Faculty Activities & Scholarship
Thomas Mitchell was a panelist at "Kelo: A Decade Later," a conference examining the aftermath of the 2005 U.S. Supreme Court ruling on the use of eminent domain to transfer land from one private owner to another for economic development purposes. The conference was held at the University of Connecticut School of Law in March. Mitchell's panel discussed "Eminent Domain and Disadvantaged Communities."
Linda Greene has been appointed by the Secretary of Health and Human Services to serve on the National Advisory Council on Minority Health and Health Disparities of the National Institutes of Health.
Alta Charo co-wrote an article, "A prudent path forward for genomic engineering and germline gene modification," that appeared in the March 20 issue of the journal Science. Charo and her co-authors — including David Baltimore, Jennifer Doudna, Paul Berg, George Daley and Hank Greely — call for a temporary worldwide moratorium on use of a new genome-editing technique that would alter human DNA in a way that babies could inherit. They argue that, to ensure public safety, further discussion is needed before moving forward with the technology.
The UW Law School's nationally recognized faculty and staff work together to provide an outstanding learning environment for our students. Our faculty and staff come from a wide range of backgrounds and bring varying experiences, views, and approaches to the Law School. They are inspired by the UW’s distinctive law-in-action approach, and they are committed to helping students develop into confident, successful lawyers.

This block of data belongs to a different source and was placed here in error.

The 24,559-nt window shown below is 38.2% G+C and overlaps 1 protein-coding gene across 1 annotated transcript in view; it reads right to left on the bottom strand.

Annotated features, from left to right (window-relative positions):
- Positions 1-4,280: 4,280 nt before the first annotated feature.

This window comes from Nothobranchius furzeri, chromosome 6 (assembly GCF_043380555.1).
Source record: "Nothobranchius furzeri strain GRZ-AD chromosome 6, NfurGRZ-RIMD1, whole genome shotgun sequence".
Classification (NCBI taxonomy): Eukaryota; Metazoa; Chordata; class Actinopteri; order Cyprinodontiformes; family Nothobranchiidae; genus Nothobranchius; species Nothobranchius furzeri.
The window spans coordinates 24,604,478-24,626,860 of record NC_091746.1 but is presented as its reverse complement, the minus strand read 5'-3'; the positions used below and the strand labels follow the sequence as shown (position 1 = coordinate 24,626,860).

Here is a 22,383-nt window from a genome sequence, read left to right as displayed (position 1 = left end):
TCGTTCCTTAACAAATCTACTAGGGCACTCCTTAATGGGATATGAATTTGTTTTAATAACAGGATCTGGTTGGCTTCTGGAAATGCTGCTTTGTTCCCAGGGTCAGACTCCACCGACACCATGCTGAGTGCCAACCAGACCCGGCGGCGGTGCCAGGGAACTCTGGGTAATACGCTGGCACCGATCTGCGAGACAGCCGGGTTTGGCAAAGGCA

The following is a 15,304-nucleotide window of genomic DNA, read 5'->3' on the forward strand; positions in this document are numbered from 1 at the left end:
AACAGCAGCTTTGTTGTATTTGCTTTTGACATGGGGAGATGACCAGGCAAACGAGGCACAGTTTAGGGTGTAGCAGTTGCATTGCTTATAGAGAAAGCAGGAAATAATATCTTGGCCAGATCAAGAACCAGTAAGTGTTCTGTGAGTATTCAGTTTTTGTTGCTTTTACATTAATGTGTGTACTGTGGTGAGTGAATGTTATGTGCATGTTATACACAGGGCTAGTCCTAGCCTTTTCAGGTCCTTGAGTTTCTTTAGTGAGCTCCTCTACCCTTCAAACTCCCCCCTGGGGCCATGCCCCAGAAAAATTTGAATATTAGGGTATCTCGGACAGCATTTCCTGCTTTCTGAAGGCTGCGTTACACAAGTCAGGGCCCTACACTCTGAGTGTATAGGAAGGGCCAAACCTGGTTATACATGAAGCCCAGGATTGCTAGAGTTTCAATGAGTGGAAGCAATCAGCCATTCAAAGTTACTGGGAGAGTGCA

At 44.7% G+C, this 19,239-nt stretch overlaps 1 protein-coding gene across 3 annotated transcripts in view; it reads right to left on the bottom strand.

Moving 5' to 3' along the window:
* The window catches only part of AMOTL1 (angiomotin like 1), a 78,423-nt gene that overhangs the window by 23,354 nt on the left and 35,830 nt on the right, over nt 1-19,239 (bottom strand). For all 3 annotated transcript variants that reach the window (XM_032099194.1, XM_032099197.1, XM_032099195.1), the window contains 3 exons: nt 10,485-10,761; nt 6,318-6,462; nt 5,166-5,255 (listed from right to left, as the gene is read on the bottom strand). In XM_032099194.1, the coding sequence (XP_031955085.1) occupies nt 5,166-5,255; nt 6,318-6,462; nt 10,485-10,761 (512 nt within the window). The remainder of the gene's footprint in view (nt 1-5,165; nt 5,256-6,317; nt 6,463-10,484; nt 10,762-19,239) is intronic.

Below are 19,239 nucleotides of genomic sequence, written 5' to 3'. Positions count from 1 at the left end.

Our faculty members are leading scholars, but they are also actively involved in the law. They advise on stem cell issues, represent clients on death row, work with congressional staffers to draft legislation, provide legal advice to poor farmers in the South, and work with the European Union on monetary policy. They are often quoted in the news, they travel around the world, and they are part of what is new and exciting in the legal community. But first and foremost, they are excellent teachers.
The low student-faculty ratio at the UW Law School allows students to work closely with professors. Our research faculty members teach at all levels in the curriculum and work with students to provide a strong foundation in law and legal reasoning. A prestigious clinical faculty of more than twenty-five full-time teachers provides additional opportunities for students to receive rigorous training and personal attention through hands-on experiential learning.
The UW Law School also has both a legal research and writing faculty and an experienced adjunct faculty as part of its teaching community. Our adjunct faculty members are highly successful practicing lawyers and judges who bring their specialized knowledge and experience to the classroom, bridging the theoretical and the practical aspects of legal training and making the law come to life.